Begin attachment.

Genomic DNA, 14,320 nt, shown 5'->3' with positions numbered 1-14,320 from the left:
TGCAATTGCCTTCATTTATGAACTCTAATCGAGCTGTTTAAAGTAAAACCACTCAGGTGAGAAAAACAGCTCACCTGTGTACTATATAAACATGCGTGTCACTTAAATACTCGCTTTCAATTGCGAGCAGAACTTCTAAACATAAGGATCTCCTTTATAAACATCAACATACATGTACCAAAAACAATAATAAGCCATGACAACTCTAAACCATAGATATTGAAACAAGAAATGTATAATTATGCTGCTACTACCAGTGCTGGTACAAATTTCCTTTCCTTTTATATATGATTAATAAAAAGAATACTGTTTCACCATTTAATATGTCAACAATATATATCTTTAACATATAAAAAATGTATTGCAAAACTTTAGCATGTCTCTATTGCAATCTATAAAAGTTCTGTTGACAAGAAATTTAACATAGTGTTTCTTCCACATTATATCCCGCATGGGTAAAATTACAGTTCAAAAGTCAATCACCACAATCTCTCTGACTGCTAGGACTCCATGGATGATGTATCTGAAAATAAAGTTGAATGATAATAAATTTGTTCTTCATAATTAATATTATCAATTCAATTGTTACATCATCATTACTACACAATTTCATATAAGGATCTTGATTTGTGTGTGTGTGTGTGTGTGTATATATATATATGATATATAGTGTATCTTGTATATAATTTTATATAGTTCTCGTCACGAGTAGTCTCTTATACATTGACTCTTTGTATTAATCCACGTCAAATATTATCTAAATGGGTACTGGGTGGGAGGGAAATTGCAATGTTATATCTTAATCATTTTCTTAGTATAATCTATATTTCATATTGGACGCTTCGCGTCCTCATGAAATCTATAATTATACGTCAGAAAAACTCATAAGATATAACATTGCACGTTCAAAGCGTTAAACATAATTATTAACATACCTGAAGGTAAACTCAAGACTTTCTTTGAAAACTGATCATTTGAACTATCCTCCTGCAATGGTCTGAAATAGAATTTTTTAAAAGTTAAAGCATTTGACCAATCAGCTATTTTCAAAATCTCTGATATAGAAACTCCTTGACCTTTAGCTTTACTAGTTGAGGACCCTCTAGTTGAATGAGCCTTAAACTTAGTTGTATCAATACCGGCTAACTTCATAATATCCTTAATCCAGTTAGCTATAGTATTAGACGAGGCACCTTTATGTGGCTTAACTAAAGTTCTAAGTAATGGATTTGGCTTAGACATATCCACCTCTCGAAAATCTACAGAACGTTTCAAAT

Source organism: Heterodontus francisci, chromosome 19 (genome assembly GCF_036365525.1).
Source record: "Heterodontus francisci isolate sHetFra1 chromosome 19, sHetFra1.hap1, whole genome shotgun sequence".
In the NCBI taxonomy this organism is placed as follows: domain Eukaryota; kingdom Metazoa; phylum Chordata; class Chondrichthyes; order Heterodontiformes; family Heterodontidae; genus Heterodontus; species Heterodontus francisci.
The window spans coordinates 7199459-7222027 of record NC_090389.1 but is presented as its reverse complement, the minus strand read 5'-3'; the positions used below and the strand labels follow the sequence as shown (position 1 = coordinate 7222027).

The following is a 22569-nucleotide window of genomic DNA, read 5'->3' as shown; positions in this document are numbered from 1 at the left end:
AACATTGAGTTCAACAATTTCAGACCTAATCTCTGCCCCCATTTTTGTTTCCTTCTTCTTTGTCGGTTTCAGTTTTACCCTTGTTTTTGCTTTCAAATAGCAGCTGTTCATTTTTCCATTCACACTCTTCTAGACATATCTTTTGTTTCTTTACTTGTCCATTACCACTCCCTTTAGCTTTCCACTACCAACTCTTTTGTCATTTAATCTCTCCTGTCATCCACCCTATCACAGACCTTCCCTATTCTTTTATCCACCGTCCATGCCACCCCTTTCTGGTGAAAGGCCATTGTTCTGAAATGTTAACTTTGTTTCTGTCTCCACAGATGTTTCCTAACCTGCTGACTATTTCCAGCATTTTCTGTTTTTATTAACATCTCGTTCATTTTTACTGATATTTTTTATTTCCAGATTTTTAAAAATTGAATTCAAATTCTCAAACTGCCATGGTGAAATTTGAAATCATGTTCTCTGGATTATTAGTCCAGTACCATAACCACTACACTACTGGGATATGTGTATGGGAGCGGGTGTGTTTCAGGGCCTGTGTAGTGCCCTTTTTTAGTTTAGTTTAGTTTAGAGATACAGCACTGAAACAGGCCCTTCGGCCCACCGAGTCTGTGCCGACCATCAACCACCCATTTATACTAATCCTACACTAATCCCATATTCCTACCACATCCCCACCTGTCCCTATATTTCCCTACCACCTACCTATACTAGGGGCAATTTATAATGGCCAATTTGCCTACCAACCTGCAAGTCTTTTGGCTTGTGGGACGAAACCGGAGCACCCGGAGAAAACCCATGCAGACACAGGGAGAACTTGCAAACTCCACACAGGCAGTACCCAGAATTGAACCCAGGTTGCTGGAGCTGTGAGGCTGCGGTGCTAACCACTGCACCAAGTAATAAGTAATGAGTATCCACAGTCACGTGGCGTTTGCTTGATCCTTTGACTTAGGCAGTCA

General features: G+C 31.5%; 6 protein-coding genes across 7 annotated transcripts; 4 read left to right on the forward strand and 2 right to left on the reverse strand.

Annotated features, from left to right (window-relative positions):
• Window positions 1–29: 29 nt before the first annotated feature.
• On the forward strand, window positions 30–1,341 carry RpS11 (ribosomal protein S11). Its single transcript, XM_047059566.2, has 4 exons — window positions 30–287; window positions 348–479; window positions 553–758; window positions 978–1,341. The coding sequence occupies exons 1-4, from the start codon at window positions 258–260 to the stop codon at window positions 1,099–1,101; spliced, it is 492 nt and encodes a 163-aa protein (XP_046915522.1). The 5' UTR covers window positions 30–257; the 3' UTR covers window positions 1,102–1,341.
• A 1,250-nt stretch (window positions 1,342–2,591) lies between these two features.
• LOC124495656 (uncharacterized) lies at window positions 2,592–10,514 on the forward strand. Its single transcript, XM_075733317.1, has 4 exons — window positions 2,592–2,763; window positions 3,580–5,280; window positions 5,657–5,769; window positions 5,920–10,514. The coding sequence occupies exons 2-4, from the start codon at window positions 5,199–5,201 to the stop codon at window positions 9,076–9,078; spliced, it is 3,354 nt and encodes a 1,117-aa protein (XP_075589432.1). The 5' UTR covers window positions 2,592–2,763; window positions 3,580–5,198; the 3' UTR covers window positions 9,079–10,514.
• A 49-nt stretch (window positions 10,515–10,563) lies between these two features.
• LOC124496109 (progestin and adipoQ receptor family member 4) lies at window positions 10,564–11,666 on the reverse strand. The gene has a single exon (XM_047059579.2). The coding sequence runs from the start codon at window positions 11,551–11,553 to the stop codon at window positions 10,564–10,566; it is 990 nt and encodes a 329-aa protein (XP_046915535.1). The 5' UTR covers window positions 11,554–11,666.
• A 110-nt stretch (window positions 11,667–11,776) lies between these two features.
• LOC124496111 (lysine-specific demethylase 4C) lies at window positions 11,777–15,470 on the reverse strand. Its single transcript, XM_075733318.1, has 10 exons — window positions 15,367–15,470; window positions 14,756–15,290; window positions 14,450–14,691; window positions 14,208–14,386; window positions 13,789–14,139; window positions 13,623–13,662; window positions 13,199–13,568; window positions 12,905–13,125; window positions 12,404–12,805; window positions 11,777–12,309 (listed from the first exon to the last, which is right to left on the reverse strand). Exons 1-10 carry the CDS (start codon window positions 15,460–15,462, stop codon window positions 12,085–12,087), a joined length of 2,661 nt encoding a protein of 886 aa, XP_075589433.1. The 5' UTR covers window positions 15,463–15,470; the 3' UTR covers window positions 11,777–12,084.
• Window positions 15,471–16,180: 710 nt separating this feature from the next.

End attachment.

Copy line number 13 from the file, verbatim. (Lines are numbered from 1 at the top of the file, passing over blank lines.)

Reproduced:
• A 1,250-nt stretch (window positions 1,342–2,591) lies between these two features.